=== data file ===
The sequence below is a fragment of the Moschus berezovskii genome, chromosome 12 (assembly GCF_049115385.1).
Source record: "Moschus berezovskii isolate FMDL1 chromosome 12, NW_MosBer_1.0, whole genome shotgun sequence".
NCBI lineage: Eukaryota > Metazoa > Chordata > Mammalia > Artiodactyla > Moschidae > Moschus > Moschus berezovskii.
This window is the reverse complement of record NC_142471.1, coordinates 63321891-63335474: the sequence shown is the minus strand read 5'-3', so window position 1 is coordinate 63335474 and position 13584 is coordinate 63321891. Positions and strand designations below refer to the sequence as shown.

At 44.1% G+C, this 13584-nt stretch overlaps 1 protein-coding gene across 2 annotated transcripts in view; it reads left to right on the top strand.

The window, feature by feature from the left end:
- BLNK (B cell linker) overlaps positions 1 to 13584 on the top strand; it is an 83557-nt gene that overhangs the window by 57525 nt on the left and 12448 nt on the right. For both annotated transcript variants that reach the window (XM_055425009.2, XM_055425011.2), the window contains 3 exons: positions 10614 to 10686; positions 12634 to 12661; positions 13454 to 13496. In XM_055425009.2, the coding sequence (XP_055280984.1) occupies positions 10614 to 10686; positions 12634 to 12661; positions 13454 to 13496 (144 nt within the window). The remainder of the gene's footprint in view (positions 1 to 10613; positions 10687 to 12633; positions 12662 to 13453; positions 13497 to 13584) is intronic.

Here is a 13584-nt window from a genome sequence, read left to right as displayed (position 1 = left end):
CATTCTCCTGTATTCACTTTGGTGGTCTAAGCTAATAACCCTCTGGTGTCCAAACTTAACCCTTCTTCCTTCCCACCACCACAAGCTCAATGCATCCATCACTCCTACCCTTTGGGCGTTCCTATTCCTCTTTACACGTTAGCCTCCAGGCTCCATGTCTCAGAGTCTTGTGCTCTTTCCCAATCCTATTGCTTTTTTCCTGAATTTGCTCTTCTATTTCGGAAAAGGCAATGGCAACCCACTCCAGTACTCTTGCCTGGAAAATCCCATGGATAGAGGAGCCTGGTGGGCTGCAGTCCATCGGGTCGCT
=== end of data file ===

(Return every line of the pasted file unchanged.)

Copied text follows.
The sequence below is a fragment of the Moschus berezovskii genome, chromosome 12 (assembly GCF_049115385.1).
Source record: "Moschus berezovskii isolate FMDL1 chromosome 12, NW_MosBer_1.0, whole genome shotgun sequence".
NCBI lineage: Eukaryota > Metazoa > Chordata > Mammalia > Artiodactyla > Moschidae > Moschus > Moschus berezovskii.
This window is the reverse complement of record NC_142471.1, coordinates 63321891-63335474: the sequence shown is the minus strand read 5'-3', so window position 1 is coordinate 63335474 and position 13584 is coordinate 63321891. Positions and strand designations below refer to the sequence as shown.

At 44.1% G+C, this 13584-nt stretch overlaps 1 protein-coding gene across 2 annotated transcripts in view; it reads left to right on the top strand.

The window, feature by feature from the left end:
- BLNK (B cell linker) overlaps positions 1 to 13584 on the top strand; it is an 83557-nt gene that overhangs the window by 57525 nt on the left and 12448 nt on the right. For both annotated transcript variants that reach the window (XM_055425009.2, XM_055425011.2), the window contains 3 exons: positions 10614 to 10686; positions 12634 to 12661; positions 13454 to 13496. In XM_055425009.2, the coding sequence (XP_055280984.1) occupies positions 10614 to 10686; positions 12634 to 12661; positions 13454 to 13496 (144 nt within the window). The remainder of the gene's footprint in view (positions 1 to 10613; positions 10687 to 12633; positions 12662 to 13453; positions 13497 to 13584) is intronic.

Here is a 13584-nt window from a genome sequence, read left to right as displayed (position 1 = left end):
CATTCTCCTGTATTCACTTTGGTGGTCTAAGCTAATAACCCTCTGGTGTCCAAACTTAACCCTTCTTCCTTCCCACCACCACAAGCTCAATGCATCCATCACTCCTACCCTTTGGGCGTTCCTATTCCTCTTTACACGTTAGCCTCCAGGCTCCATGTCTCAGAGTCTTGTGCTCTTTCCCAATCCTATTGCTTTTTTCCTGAATTTGCTCTTCTATTTCGGAAAAGGCAATGGCAACCCACTCCAGTACTCTTGCCTGGAAAATCCCATGGATAGAGGAGCCTGGTGGGCTGCAGTCCATCGGGTCGCT